Idea Lab (IL)

IL 151A-D -  IdeaLab Special Topics  
Credits: 1-4  

A topically organized introductory course that has an experimental structure that is different from traditional courses. This course will have one of the following characteristics: a different/re-imagined student/professor dynamic, a new temporal course structure, a subject that is between disciplinary boundaries, a new or emerging field, or a time sensitive subject.

Note(s): May be repeated for credit with a different topic.  
IL 161A-D -  IdeaLab Special Topics Pop-up  
Credits: 1-4  

A topically organized introductory course that responds to a time sensitive subject. This course will respond to a major event, a situation where conditions are changing quickly or a subject that may disappear in the future.

Note(s): May be repeated for credit with a different topic.  
IL 201 -  PourMore: Skidmore Lava Project  
Credits: 2  

An exploration of how art "is made" and science "is done". In this course, students will learn how basalt melts, flows, and solidifies under different conditions. Students will study the physical and chemical properties of basalt lava and rock; they will learn how to create the tremendous heat needed to melt basalt using a furnace; and how to manage the flow and solidification of lava. Students will work in small groups to explore some aspect of basalt lava through a series of experiments during the semester. In addition, the course will culminate in a community “Lava Pour” event that will be managed and run by students.

IL 204 -  Artificial Self  
Credits: 2  

Scholars and corporations are increasingly concerned with (a) creating effective artificial intelligence; and (b) creating new opportunities for human consciousness/selfhood to exist within virtual/digital spaces. These joint efforts mean that our world now includes technologies that meaningfully blur the boundaries between self/not-self, and even between biological/artificial intelligences. What are the boundaries between human and machine; between sentience and oblivion; between body and avatar; between innovation and mimickry? In other words: Can machines think? This course focuses on understanding the stakes and consequences of the development of increasingly compelling AI, metaverses, avatars, and programs. To do this, we will understand major debates related to selfhood, consciousness, self-awareness, and sentience. We will work with these ideas using academic readings across the cognitive sciences, including from linguistics, computer science, and psychology. However, understanding the artificial self requires “primary source” research too; we will experience artificial “self”hoods via structured direct engagement with AI chatbots and virtual worlds. We will use the tools of the virtual world to telematically interact with distance scholars/activists in shared activities for understanding virtual selves. Finally, we will partner with the Cognitive Science Society’s “Can machines think?” contest to judge their international and multidisciplinary submissions of materials explaining major debates and issues related to artificial consciousness and selfhood.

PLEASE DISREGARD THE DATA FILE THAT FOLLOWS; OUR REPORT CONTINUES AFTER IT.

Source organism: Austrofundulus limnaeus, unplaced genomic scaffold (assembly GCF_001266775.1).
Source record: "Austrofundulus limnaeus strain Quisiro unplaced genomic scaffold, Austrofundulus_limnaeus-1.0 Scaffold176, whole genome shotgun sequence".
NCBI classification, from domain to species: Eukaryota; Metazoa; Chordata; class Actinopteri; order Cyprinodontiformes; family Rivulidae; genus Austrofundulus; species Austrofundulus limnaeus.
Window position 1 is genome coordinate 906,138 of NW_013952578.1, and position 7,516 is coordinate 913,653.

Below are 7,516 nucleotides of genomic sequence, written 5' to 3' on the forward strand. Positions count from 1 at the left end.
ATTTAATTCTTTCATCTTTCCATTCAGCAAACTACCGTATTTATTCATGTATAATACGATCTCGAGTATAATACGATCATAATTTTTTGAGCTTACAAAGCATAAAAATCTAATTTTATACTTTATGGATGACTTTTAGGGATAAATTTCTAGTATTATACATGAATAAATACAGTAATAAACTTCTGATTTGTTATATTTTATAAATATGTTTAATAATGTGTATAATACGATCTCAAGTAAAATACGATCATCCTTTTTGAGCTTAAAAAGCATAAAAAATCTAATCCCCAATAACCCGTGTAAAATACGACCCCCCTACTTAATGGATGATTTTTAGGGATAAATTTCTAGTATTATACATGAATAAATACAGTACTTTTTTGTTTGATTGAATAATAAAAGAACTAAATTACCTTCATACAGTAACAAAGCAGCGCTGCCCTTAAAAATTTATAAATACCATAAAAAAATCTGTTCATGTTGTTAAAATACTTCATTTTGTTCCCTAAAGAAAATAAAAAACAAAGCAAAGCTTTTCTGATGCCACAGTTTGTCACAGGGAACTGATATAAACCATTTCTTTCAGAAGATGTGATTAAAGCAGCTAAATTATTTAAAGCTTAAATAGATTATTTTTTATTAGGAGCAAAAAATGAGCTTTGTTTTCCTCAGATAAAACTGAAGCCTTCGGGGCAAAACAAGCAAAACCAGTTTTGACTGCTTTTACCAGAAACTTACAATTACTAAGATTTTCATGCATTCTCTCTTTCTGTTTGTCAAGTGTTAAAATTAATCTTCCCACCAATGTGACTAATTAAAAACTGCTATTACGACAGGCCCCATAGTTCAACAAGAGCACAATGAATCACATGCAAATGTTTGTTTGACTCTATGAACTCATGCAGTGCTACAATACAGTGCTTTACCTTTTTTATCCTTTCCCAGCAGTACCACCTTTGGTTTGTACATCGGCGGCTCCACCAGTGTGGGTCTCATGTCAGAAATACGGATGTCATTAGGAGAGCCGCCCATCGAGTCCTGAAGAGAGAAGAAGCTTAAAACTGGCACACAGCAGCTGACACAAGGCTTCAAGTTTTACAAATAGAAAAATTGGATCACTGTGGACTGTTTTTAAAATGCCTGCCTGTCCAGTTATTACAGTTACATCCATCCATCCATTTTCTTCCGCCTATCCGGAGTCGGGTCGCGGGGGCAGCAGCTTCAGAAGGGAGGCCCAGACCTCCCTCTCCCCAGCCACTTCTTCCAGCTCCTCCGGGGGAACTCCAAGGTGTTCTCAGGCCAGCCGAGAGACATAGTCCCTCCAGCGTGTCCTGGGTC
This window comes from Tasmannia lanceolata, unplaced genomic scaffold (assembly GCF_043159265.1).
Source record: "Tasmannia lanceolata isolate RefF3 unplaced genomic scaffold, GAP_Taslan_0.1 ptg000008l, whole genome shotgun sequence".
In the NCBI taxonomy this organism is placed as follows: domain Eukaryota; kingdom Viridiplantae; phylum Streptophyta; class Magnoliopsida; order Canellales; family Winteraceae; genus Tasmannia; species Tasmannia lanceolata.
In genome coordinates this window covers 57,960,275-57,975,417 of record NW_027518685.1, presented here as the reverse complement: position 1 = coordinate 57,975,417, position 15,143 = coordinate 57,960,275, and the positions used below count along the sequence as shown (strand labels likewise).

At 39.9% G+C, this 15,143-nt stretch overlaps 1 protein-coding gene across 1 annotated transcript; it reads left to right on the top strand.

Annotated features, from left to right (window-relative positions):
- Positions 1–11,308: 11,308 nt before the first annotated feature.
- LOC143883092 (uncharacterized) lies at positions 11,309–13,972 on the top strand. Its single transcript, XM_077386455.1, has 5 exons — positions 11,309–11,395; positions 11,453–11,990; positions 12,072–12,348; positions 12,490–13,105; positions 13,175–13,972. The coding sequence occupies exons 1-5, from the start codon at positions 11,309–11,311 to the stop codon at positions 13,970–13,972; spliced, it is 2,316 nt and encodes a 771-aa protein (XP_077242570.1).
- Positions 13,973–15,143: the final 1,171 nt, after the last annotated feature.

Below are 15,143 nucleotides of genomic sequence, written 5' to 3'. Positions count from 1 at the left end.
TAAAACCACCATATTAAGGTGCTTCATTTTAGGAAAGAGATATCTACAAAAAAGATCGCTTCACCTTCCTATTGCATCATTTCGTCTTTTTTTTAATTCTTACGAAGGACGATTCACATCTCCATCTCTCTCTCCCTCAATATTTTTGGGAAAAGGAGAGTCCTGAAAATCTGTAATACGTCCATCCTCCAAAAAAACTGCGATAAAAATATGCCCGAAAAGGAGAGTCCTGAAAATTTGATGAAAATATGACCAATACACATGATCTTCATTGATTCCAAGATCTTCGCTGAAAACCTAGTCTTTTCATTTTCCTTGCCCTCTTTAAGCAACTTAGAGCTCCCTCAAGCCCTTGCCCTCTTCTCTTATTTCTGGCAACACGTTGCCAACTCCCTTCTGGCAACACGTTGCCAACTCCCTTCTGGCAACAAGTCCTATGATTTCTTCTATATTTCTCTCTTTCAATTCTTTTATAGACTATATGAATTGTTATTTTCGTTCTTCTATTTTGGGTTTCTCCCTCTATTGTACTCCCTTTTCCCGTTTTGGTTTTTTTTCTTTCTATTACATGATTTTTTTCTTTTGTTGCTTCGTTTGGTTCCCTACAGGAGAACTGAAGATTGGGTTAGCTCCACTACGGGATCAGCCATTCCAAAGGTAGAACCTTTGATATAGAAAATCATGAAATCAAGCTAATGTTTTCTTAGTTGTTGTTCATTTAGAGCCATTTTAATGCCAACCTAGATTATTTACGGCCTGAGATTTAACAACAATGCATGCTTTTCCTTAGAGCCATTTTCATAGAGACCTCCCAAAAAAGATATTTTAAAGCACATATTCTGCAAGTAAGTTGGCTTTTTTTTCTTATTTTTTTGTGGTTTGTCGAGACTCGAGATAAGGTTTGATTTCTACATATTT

IL 251A-D -  IdeaLab Special Topics  
Credits: 1-4  

A topically organized intermediate course that has an experimental structure that is different from traditional courses. This course will have one of the following characteristics: a different/re-imagined student/professor dynamic, a new temporal course structure, a subject that is between disciplinary boundaries, a new or emerging field, or a time sensitive subject.

Note(s): May be repeated for credit with a different topic.  
IL 261A-D -  IdeaLab Special Topics Pop-up  
Credits: 1-4  

A topically organized intermediate course that responds to a time sensitive subject. This course will respond to a major event, a situation where conditions are changing quickly or a subject that may disappear in the future.

Note(s): May be repeated for credit with a different topic.  
IL 305 -  Robotics  
Credits: 3  

An introduction to modern robotics. Students will design and construct autonomous mobile robots and manipulator arms. Topics include ethics of automation, actuators and drives, motor characteristics, motor control, sensors, linkages and joints, mechanical advantage, and error correction.

Prerequisites: PY 213 or CS 318 or instructor permission.   
Note(s): Fulfills Senior Coda requirement.  
IL 351A-D -  IdeaLab Special Topics  
Credits: 1-4  

A topically organized advanced course that has an experimental structure that is different from traditional courses. This course will have one of the following characteristics: a different/re-imagined student/professor dynamic, a new temporal course structure, a subject that is between disciplinary boundaries, a new or emerging field, or a time sensitive subject.

Note(s): May be repeated for credit with a different topic.  
IL 361A-D -  IdeaLab Special Topics Pop-up  
Credits: 1-4  

A topically organized advanced course that responds to a time sensitive subject. This course will respond to a major event, a situation where conditions are changing quickly or a subject that may disappear in the future.

Note(s): May be repeated for credit with a different topic.